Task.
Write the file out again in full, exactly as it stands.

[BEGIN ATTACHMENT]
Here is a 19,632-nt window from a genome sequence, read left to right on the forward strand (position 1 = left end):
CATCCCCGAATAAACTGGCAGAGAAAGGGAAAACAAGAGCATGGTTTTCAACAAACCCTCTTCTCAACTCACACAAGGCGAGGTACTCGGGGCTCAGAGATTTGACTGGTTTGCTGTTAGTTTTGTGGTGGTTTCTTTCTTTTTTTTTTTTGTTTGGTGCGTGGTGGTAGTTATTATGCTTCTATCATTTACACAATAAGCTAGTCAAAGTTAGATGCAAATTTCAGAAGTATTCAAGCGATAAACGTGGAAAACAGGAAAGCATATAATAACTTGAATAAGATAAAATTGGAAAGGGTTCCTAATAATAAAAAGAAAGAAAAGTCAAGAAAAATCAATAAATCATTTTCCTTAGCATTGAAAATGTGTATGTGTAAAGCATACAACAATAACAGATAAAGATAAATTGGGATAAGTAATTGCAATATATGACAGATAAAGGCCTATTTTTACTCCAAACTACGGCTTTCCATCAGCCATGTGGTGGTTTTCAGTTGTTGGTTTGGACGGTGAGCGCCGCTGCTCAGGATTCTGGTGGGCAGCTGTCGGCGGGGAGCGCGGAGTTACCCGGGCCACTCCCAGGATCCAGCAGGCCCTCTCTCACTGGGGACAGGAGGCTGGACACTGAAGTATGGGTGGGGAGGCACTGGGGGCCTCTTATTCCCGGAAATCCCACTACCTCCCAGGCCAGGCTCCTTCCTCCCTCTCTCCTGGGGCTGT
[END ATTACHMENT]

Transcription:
Here is a 19,632-nt window from a genome sequence, read left to right on the forward strand (position 1 = left end):
CATCCCCGAATAAACTGGCAGAGAAAGGGAAAACAAGAGCATGGTTTTCAACAAACCCTCTTCTCAACTCACACAAGGCGAGGTACTCGGGGCTCAGAGATTTGACTGGTTTGCTGTTAGTTTTGTGGTGGTTTCTTTCTTTTTTTTTTTTGTTTGGTGCGTGGTGGTAGTTATTATGCTTCTATCATTTACACAATAAGCTAGTCAAAGTTAGATGCAAATTTCAGAAGTATTCAAGCGATAAACGTGGAAAACAGGAAAGCATATAATAACTTGAATAAGATAAAATTGGAAAGGGTTCCTAATAATAAAAAGAAAGAAAAGTCAAGAAAAATCAATAAATCATTTTCCTTAGCATTGAAAATGTGTATGTGTAAAGCATACAACAATAACAGATAAAGATAAATTGGGATAAGTAATTGCAATATATGACAGATAAAGGCCTATTTTTACTCCAAACTACGGCTTTCCATCAGCCATGTGGTGGTTTTCAGTTGTTGGTTTGGACGGTGAGCGCCGCTGCTCAGGATTCTGGTGGGCAGCTGTCGGCGGGGAGCGCGGAGTTACCCGGGCCACTCCCAGGATCCAGCAGGCCCTCTCTCACTGGGGACAGGAGGCTGGACACTGAAGTATGGGTGGGGAGGCACTGGGGGCCTCTTATTCCCGGAAATCCCACTACCTCCCAGGCCAGGCTCCTTCCTCCCTCTCTCCTGGGGCTGT